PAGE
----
When was the last time you had a satisfying conversation? It’s the kind of conversation that has a rhythm to it. If you could hear it as music, it might sound like a symphony, a rap song, or a lullaby. You get something visceral from the conversation – a sense of connection, a recognition of each other as human beings, an exchange of ideas and experiences.
I think we are having less and less of these kinds of conversations. We send texts and email and we Instant Message. We talk on the phone while doing other things so that our mind is split and distracted. We attend back-to-back meetings, often virtually.
We are rushed – so we touch the highlights, get to the bottom line, and paraphrase our thought process. A client told me that at her job, they call them “drive-bys”. You see someone you want to speak to about a challenge, an idea, an update – and you rush to share the essence of the idea like a tea kettle that is whistling and then suddenly stops as it gets turned off.
A satisfying conversation is about two or more people putting your thoughts out there as if you could see them floating in the air. It’s playful and creative. There’s a give and take, an ebb and flow. There’s a connection to each other as if your thoughts were strings or vibrational energy.
The value of a satisfying conversation lies first in the connection between people – the recognition of your thoughts and ideas by another. The acknowledgment that someone wants to listen to what you have to say and that you want to hear what they have to say.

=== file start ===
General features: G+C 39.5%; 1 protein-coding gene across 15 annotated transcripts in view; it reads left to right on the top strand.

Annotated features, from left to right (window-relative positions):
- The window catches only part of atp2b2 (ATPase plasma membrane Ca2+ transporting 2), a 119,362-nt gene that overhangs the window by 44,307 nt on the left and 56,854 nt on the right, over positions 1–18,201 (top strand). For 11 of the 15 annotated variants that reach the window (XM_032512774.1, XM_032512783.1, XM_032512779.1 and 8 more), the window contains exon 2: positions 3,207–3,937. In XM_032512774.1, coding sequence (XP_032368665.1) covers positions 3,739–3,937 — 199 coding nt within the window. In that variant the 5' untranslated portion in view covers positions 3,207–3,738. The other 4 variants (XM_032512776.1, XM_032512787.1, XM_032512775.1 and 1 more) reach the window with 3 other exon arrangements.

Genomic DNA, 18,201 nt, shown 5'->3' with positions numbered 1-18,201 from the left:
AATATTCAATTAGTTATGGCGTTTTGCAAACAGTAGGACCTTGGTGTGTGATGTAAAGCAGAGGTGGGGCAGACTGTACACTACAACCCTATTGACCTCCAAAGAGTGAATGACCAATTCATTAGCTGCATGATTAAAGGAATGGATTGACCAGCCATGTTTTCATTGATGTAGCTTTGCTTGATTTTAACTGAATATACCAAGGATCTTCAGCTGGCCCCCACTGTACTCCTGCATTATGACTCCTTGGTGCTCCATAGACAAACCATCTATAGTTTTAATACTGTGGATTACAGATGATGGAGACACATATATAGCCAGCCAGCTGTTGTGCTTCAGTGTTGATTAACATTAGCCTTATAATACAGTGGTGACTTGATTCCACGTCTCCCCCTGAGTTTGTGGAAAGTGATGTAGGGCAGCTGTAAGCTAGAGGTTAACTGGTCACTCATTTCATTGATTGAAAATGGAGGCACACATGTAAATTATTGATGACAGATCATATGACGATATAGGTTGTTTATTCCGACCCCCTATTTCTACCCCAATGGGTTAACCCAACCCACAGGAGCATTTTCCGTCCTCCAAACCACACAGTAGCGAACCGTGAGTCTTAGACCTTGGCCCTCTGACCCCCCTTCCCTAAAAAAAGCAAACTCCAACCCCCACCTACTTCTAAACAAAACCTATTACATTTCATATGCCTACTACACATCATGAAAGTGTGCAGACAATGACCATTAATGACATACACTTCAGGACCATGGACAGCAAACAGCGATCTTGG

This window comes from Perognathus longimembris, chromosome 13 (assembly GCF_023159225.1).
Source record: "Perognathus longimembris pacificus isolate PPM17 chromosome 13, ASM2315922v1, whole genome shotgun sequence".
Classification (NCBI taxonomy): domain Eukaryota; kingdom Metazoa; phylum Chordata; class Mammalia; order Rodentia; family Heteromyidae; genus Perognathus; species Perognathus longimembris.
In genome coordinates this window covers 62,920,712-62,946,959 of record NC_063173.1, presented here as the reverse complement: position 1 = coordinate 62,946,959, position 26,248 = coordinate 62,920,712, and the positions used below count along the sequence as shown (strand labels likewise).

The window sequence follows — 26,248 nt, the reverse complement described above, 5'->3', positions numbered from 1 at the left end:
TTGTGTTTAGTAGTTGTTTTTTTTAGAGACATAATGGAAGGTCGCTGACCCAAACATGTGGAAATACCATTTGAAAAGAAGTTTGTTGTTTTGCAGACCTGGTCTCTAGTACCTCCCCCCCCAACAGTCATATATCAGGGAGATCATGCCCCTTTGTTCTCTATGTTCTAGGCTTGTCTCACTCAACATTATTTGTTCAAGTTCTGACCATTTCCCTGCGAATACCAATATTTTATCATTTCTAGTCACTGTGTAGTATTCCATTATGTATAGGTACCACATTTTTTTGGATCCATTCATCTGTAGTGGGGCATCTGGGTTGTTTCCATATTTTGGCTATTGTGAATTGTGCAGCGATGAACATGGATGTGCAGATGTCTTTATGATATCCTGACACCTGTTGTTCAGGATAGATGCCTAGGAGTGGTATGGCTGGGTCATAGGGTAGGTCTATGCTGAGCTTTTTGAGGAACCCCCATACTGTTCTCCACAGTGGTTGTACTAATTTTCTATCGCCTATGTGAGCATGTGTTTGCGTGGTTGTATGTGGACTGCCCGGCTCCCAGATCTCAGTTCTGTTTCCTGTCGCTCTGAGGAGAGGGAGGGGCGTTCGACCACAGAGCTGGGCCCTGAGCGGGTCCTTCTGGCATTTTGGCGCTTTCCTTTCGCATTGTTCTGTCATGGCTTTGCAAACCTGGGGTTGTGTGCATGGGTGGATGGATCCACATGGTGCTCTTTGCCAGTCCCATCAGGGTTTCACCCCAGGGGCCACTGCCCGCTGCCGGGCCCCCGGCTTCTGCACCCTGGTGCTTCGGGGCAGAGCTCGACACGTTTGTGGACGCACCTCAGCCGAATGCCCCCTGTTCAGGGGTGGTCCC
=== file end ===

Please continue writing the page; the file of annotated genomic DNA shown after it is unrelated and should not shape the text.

Then there is the adding on – the molding of something as ideas, thoughts, and concepts get added, taken away and developed. It’s the opportunity to think aloud, test your theories on someone else, change your opinion – grow.
A satisfying conversation is like a good story. It has a beginning, a middle and an end. It feels familiar and yet surprises and engages us. We get curious and we care. Do you remember a satisfying conversation with a lover, a friend, a daughter or son, a grandparent, a coworker, a teacher? When was the last time you had a satisfying conversation with someone?
What would happen if we sought more of these kinds of conversation? Would we feel more connected to others and less alone? Would we learn more and discover more about others and ourselves? Would the care and nurturing of our relationships keep them strong and vital? Would we be inspired?
Let’s experiment. Take a look at your conversations and see how many of them are satisfying to you. If you want more, make a conscious decision to find more opportunities to have a satisfying conversation.
Pick someone you haven’t talk to in a while and have the intention to really connect and have that satisfying conversation. Notice how you feel afterwards and the impact it has on you. Once you do that, I think you will seek to nurture more great conversation and by doing that you will nurture you.
“It is not what we learn in conversation that enriches us. It is the elation that comes of swift contact with tingling currents of thought.” – Agnes Repplier, American Essayist & Writer